“We’re dealing not only with the exposed elements of the structure itself, but voids and the continuous threats of collapse,” said Obed Frometa, a lieutenant on the Miami-Dade search and rescue team who helped plan the effort.
Piece by piece, layer by layer, that effort continued Friday, with hundreds of emergency workers scouring the debris for any signs of life. At least 35 of the most accessible victims have already been rescued and sent to the hospital. Four have been confirmed dead and 159 people remained unaccounted for. Now crews are focused on probing deeper into the heaps of concrete and metal in hopes of finding anyone trapped farther down.
Outside the wreckage, family and friends of the missing clung to hope as the chances of survival dimmed. The wait has been agonizing. But proceeding with extreme caution is the only option at this point.
“There’s still an anticipation of live victims,” said Dave Downey, former fire chief of Miami-Dade Fire Rescue. “They’re doing everything necessary to locate and extract them.” Downey said crews were “surgically” removing large blocks of concrete in search of “void spaces” where victims may be boxed in. Large objects such as refrigerators, air-conditioning units, sofas or hunks of concrete may be propping up parts of the collapsed material enough to create pockets that prevent survivors from being crushed.
“They have to be cautious of everything in the surrounding area and the likelihood of a secondary collapse,” Downey said.
The margin for error is slim as teams of canine specialists, engineers, medics and other highly trained first responders navigate the pulverized debris. Even a slight misstep could send more rubble crashing down. Harsh weather has further complicated the work, with thunderstorms threatening to flood or destabilize the structure.
The team leading the operation is the Miami-Dade-based Urban Search and Rescue Florida Task Force 1, an 80-person unit regarded as one of the world’s leading search and rescue outfits.
Formed in the 1980s, the task force is part of the Federal Emergency Management Agency’s network of rescue teams that get dispatched to large-scale disasters at hours’ notice. The disasters it has responded to include the Sept. 11, 2001, terrorist attacks, Hurricane Katrina and the 2010 Haiti earthquake.
“These are the best first responders in the world,” Miami-Dade County Mayor Daniella Levine Cava (D) said in a news conference Friday. “These are the ones that are sent to trouble spots.”
This time, the task force is working in its own backyard, alongside crews from other agencies.
Downey, who served on the task force for decades, said he had never seen a building come crashing down like Champlain Towers South did early Thursday. But “the aftermath is something that all the responders have trained for,” he said.
To help with the search, specialists are working with dogs trained to detect live human scent from floors away. They may also use fiber-optic cameras to peer into the debris or deploy listening devices so sensitive they can pick up a human heartbeat.
If they find a survivor, structural engineers will help determine how best to get in. Sometimes that means boring in through the side, sometimes taking layers off the top, Downey said.
Once crews can access a survivor, medics typically need to administer intravenous fluids or even blood before they can pull the person out. This happens even if the person is still pinned down. “Most often, if we can get an arm or a leg, we can start an intravenous line,” Downey said.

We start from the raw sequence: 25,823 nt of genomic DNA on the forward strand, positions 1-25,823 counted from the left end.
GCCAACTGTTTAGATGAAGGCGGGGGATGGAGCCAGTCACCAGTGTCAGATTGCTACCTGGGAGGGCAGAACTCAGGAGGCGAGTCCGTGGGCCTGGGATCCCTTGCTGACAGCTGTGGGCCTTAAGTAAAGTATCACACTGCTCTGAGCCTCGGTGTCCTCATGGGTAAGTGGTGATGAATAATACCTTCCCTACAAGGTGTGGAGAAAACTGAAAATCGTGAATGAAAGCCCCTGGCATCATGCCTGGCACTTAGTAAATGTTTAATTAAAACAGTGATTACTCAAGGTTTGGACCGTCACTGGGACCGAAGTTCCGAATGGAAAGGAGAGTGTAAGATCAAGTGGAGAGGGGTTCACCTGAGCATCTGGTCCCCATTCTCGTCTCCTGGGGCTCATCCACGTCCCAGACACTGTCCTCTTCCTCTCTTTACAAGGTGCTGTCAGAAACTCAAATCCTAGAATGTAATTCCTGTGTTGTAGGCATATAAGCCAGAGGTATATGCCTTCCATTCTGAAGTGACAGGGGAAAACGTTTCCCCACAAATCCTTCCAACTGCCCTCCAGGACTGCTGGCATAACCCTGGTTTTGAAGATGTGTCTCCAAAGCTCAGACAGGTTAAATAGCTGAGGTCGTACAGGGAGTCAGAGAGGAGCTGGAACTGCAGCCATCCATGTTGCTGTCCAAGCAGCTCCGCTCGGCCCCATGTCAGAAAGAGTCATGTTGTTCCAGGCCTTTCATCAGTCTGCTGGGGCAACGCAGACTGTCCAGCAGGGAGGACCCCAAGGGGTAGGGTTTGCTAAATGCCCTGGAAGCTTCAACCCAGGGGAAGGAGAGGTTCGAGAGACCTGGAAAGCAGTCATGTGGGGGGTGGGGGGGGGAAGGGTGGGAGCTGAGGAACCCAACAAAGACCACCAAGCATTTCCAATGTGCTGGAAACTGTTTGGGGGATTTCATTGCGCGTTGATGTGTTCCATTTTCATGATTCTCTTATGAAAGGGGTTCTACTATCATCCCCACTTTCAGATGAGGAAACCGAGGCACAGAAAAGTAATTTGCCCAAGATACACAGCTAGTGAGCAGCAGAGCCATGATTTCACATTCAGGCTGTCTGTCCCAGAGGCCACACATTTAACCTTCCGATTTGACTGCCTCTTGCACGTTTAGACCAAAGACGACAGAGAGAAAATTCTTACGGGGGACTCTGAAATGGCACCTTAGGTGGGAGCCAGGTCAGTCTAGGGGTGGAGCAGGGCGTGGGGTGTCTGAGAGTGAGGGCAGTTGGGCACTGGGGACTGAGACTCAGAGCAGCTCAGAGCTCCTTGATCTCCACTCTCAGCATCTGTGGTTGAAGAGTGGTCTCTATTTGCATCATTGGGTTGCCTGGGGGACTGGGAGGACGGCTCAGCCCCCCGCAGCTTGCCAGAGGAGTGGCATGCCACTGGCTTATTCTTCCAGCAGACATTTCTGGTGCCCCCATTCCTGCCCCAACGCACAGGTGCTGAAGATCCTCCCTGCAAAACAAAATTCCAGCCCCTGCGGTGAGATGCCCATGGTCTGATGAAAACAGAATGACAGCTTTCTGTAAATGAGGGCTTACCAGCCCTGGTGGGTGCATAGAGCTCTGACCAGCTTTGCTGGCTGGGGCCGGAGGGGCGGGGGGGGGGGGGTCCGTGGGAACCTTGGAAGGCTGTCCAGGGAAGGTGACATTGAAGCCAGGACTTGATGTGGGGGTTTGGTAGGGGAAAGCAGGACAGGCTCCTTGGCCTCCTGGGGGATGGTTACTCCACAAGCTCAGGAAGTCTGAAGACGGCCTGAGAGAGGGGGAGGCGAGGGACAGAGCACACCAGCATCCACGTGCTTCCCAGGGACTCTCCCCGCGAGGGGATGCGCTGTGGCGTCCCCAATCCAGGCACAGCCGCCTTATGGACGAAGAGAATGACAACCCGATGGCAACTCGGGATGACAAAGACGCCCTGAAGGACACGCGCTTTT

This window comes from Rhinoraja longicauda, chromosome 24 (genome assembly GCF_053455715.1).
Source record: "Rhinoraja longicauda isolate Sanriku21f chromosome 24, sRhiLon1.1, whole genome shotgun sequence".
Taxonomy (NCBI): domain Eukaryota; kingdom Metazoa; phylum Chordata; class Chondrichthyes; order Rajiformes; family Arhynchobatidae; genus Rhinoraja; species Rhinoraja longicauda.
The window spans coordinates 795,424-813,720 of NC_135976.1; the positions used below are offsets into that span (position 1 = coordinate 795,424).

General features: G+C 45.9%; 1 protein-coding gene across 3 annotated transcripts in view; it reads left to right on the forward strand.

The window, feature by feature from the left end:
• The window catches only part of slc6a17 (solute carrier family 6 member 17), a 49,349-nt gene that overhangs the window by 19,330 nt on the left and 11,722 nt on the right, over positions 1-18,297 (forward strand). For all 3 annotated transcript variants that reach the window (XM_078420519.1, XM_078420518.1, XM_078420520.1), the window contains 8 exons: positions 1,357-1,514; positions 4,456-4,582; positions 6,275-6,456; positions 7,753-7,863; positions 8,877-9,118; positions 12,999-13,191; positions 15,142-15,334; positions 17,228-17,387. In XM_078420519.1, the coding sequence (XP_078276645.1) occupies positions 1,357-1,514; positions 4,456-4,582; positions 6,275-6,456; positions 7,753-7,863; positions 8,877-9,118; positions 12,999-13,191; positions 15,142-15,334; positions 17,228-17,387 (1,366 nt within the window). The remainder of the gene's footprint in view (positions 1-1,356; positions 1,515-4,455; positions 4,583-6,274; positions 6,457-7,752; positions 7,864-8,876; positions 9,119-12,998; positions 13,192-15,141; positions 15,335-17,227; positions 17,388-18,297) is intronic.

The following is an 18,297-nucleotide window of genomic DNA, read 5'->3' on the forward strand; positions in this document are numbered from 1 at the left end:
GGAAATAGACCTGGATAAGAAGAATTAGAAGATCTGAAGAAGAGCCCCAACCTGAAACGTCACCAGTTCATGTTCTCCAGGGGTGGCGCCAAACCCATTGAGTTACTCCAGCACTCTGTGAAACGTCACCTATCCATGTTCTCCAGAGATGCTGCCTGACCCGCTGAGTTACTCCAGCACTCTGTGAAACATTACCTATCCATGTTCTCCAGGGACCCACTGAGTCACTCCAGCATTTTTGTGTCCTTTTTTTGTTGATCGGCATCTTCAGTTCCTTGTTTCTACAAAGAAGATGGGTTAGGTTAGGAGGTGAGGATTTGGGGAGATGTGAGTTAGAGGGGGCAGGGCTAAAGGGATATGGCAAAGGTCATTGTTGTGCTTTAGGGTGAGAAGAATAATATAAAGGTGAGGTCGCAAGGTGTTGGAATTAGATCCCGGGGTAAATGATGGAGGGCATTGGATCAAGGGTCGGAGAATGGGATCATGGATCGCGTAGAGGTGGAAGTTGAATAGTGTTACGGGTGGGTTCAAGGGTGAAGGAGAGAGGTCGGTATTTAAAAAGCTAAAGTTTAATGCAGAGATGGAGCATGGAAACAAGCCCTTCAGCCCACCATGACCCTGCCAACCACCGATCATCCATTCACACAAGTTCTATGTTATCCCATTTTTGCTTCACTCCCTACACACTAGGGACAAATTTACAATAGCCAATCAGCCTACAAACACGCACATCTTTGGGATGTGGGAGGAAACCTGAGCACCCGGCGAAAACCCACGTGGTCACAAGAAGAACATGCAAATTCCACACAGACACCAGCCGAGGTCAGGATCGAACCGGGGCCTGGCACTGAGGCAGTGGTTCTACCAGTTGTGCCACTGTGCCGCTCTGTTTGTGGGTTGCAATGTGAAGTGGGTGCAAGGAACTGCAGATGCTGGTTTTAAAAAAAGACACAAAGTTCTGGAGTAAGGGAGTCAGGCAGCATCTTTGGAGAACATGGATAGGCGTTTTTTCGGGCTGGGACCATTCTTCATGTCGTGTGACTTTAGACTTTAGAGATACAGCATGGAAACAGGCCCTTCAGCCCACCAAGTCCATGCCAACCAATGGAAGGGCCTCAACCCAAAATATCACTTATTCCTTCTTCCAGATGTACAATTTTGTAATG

It’s crucial to work carefully in such circumstances, Downey said, because survivors could die if they’re moved too quickly. Toxic concentrations of acids can build up in the tissues of people who are crushed or trapped for long periods. Abruptly freeing a person can cause the substances to flood throughout the body and potentially lead to organ failure — a complication sometimes called “grateful dead syndrome.” Getting two or three bags of fluid into a victim before extracting them can be lifesaving.
Downey said he was grateful the crews didn’t have to contend with aftershocks that come when an earthquake destroys infrastructure. But they’re facing strong wind off the ocean, which could loosen debris and rattle parts of the structure. Rain was also beating down throughout the day, forcing crews to take steps to prevent flooding.
By Friday afternoon, the rescue crews had been at it all day with heavy machinery and diamond-tipped drills, working in shifts beneath the hot sun and then torrential rain.
Sweat poured down workers’ faces as they lined up for bottles of water, or sat under a tent with plates of pasta, pizza or a chicken sandwiches, while rescue dogs who were also taking a breather looked their way. Others waited to get out of their gear, smelling of fire and whatever contaminants still burned in the rubble. A small drone flew overhead as a priest walked over to one exhausted-looking firefighter and gave him a hug. For some, the scene conjured the aftermath of the 2001 terrorist attack on the World Trade Center in New York — something rescue workers learn about when they are taught about how to deal with “a pancake collapse,” in which building floors fall on top of one another.
Frometa wasn’t at the World Trade Center. But some of the older members of the team were, he said. “A lot of those similarities are here, and I’m sure some of our senior members are having recollections of September 11,” he said.
Eventually, commanders will have to decide whether to move into the recovery phase, a transition that comes when crews have exhausted the search for the living.
“It’s a very difficult decision to make,” said Downey. “The ultimate goal with search and rescue is to bring closure. We hope that means bringing out survivors. And, if not, we want to bring closure to the families.”